Format

Send to

Choose Destination
Front Immunol. 2019 Mar 7;10:385. doi: 10.3389/fimmu.2019.00385. eCollection 2019.

Lactobacillus reuteri Reduces the Severity of Experimental Autoimmune Encephalomyelitis in Mice by Modulating Gut Microbiota.

Author information

1
Division of Gastroenterology, Departments of Pediatrics, The University of Texas Health Science Center at Houston-McGovern Medical School, Houston, TX, United States.
2
Department of Bioinformatics & Computational Biology, The University of Texas MD Anderson Cancer Center, Houston, TX, United States.
3
Department of Microbiology, Immunology & Parasitology, Louisiana State University, School of Medicine, New Orleans, LA, United States.
4
Pathology and Laboratory Medicine, University of Texas Health Science Center at Houston-McGovern Medical School, Houston, TX, United States.
5
Internal Medicine, Division of Infectious Diseases, The University of Texas Health Science Center at Houston-McGovern Medical School, Houston, TX, United States.
6
Neurology, The University of Texas Health Science Center at Houston-McGovern Medical School, Houston, TX, United States.

Abstract

The gut microbiome plays an important role in immune function and has been implicated in multiple sclerosis (MS). However, how and if the modulation of microbiota can prevent or treat MS remain largely unknown. In this study, we showed that probiotic Lactobacillus reuteri DSM 17938 (L. reuteri) ameliorated the development of murine experimental autoimmune encephalomyelitis (EAE), a widely used animal model of MS, a model which is primarily mediated by TH17 and TH1 cells. We discovered that L. reuteri treatment reduced TH1/TH17 cells and their associated cytokines IFN-γ/IL-17 in EAE mice. We also showed that the loss of diversity of gut microbiota induced by EAE was largely restored by L. reuteri treatment. Taxonomy-based analysis of gut microbiota showed that three "beneficial" genera Bifidobacterium, Prevotella, and Lactobacillus were negatively correlated with EAE clinical severity, whereas the genera Anaeroplasma, Rikenellaceae, and Clostridium were positively correlated with disease severity. Notably, L. reuteri treatment coordinately altered the relative abundance of these EAE-associated taxa. In conclusion, probiotic L. reuteri changed gut microbiota to modulate immune responses in EAE, making it a novel candidate in future studies to modify the severity of MS.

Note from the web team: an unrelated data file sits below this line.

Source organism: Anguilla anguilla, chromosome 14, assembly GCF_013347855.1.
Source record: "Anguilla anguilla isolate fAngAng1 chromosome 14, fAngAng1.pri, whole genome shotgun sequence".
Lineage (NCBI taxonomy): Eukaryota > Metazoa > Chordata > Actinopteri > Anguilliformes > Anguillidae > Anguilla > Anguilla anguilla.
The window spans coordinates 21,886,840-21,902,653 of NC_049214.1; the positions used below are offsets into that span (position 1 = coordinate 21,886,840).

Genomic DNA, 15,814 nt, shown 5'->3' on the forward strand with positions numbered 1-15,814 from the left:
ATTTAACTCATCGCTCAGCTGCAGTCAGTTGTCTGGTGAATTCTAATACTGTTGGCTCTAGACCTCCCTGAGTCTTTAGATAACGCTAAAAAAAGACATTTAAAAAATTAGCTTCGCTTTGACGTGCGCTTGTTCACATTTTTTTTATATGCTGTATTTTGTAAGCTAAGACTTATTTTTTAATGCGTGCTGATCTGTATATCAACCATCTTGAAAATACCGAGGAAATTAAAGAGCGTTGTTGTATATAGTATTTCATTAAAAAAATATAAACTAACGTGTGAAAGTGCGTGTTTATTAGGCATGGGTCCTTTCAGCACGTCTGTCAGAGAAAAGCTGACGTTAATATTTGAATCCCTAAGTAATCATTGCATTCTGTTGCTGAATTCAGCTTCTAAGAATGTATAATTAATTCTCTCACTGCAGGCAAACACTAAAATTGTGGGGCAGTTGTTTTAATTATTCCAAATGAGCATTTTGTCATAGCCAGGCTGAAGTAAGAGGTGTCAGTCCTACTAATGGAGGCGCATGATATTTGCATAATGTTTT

KEYWORDS:

IFN-γ/IL-17; Lactobacillus reuteri; TH1/TH17 cells; experimental autoimmune encephalomyelitis; gut microbiota

Supplemental Content

Full text links

Icon for Frontiers Media SA Icon for PubMed Central
Loading ...
Support Center